Streamsong, Blue Course Rankings:
Golf Digest: #24 US public, #6 Florida
GolfWeek: #43 US modern, #3 Florida public, #14 US resort
Golf.com: #62 US top 100, #16 US public, #3 Florida public
Designer: Tom Doak (2012)
The Blue course at Streamsong, designed by Tom Doak and opened for public play in 2013, is the nation’s 24th best public course according to Golf Digest, and the 30th best modern course according to GolfWeek.
While the Red course tends to rank slightly higher in the state and national rankings (in this rare air of course rankings, there is not much room to move!), the Blue course is a wonderful complement, and the two play off of one another well while providing different playing experiences. The key differences between the Blue and Red courses, to me, are:
- The Blue course is much easier off the tee
- The Blue course is more challenging on the greens
- The Blue course is softer – Doak has a way of creating angles that are less harsh but that need to be paid attention to
- Overall, the Blue course is slightly less rugged than the Red course
The wide target areas off the tees on the Blue course are great for a guy like me, who can hit the ball a ton but tends to spray drives.
The unbelievably challenging greens of the Blue course, on the other hand, can be tough for a guy like me who usually takes a handful of holes to acquire a feel for new, and especially lightning fast, greens.
While I opened things up with a one-putt birdie on the first hole (yes, I did take a breakfast ball), it took longer than usual to get the pace of these perfectly rolling putting surfaces. Watching everything glide by and not stop for 20 more feet was starting to get a little old!
It is not so much that the greens are fast (although they are!), but that they have an incredible amount of slope. Like playing at a great country club, anything putted downhill needs to be stroked with incredible care or else lost to the fringe. It is not all on back-to-front putts at Streamsong, though, as the swells in the greens are substantial and can take away all of a ball’s momentum or speed it up indefinitely.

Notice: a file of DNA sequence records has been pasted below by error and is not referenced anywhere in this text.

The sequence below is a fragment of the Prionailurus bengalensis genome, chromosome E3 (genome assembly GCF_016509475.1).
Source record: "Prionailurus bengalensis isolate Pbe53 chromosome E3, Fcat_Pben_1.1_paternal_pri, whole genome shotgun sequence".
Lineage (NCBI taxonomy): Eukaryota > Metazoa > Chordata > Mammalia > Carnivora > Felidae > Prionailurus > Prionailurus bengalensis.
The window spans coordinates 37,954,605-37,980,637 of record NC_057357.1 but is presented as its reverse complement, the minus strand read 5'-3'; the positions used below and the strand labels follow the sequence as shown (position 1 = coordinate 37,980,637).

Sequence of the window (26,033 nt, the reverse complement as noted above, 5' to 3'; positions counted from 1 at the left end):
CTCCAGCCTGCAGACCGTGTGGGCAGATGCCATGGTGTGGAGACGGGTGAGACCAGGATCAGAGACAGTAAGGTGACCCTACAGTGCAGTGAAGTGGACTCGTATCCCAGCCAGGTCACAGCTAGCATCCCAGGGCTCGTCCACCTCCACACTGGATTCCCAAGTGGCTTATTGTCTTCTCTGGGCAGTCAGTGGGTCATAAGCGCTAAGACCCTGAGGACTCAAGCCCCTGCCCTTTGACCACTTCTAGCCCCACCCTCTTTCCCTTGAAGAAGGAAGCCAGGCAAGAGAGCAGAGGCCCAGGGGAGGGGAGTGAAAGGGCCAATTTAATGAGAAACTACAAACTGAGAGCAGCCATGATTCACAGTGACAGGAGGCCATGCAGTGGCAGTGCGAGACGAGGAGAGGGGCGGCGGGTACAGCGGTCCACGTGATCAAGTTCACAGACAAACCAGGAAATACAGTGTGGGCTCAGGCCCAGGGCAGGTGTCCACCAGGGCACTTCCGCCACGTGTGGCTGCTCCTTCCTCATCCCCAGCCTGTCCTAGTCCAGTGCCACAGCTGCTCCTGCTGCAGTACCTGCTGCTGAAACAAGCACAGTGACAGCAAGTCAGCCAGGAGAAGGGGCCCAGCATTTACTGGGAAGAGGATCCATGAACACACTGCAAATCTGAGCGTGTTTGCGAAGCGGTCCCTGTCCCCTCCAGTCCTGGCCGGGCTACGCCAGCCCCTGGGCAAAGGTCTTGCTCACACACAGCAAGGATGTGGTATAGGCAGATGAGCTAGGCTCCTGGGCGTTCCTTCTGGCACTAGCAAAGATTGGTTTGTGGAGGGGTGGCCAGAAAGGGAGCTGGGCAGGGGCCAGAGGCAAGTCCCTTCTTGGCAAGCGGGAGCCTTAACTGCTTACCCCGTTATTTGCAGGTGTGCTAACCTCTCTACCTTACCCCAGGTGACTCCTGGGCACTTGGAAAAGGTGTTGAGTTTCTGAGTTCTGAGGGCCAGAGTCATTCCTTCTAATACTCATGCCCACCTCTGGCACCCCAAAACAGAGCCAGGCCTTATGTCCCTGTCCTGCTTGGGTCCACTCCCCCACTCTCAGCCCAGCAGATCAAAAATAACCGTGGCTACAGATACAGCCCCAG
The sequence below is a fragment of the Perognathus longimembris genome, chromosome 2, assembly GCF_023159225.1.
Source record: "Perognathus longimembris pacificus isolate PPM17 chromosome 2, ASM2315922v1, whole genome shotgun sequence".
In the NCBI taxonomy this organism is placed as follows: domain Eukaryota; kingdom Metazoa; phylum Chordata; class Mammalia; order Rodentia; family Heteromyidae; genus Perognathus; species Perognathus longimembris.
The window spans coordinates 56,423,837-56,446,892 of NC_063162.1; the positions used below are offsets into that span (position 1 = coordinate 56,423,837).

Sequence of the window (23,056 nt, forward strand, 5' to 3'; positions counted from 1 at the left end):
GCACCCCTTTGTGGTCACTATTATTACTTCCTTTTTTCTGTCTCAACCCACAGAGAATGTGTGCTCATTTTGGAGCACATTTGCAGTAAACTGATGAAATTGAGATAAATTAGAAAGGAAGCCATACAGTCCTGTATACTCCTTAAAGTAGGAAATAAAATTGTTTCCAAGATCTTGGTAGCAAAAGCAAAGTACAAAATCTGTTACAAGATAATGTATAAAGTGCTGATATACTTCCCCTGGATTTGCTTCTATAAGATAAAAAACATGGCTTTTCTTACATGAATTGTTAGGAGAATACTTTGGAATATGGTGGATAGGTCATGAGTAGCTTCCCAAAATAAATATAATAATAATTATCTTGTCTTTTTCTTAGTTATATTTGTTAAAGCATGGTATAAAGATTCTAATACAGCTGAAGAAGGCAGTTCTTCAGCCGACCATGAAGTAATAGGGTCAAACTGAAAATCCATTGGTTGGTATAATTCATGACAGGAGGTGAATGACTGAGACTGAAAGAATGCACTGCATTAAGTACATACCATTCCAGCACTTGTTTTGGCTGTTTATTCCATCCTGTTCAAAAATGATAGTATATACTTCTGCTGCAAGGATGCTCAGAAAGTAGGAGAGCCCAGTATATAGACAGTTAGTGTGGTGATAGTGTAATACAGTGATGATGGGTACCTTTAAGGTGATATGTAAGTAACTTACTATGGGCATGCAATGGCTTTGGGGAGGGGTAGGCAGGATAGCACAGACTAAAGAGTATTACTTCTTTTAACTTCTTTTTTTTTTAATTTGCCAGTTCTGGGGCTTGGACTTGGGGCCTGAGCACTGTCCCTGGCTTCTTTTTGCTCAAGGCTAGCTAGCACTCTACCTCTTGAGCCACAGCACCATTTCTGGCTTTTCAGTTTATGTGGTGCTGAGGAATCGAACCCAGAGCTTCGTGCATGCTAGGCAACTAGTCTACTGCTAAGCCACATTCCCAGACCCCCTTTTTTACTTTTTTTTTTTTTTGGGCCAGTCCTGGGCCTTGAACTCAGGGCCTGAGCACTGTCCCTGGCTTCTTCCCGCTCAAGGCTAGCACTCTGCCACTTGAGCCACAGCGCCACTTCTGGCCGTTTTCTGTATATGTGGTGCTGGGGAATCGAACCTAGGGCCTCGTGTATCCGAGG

When visiting Streamsong, make sure to play both the Blue and Red courses, and make sure to stay on site, especially to take advantage of their fantastic stay-and-play packages! While the courses provide world-class golf, the resort provides an unparalleled lodging and culinary experience. For my full review of the Streamsong Resort, including additional information on their stay-and-play packages, please visit the following link:
Streamsong boasts one of the best caddie rosters in the entire country. If an extra $80-100 per round is affordable, these guys can really help reduce strokes and add to the overall golfing experience.
My caddie for the Blue course, Noah Zelnik, is a bit of a legend around Florida golf. Having also played on the PGA Tour, Noah has caddied for two Tour wins (with Michael Bradley) and is currently on the bag for Arjun Atwal. “Big Z” knows golf and, like all caddies at Streamsong, knows the courses here like the back of his hand.
The courses at Streamsong were designed with walkability in mind. The toughest trek at the entire property comes early, though: A 75-foot climb up to the first hole tee box. The rest of the terrain is much more easily trespassed, catering to the older, more affluent customer base that frequents this walking-preferred resort. If the 75-foot walk on one is a challenge, staff is more than happy to provide cart rides to the tee.
Overlooking the course in front, the beautiful, modern clubhouse and its neighboring pond and wildlife behind, and the Blue and Red courses’ signature holes to the right, this is one of the most dramatic first hole tee boxes I have ever seen.
The fairway on one is plenty wide, although for Blue course standards there is a bit of danger that can come in to play by way of the sand traps found both left and right. For longer hitters, these are too close to the tee box to worry about.
The view back over the bye hole and toward the clubhouse from the first hole tee boxes:
The view from the first hole tee boxes toward both courses’ signature par three holes – seven on the Blue course, and sixteen on the Red course: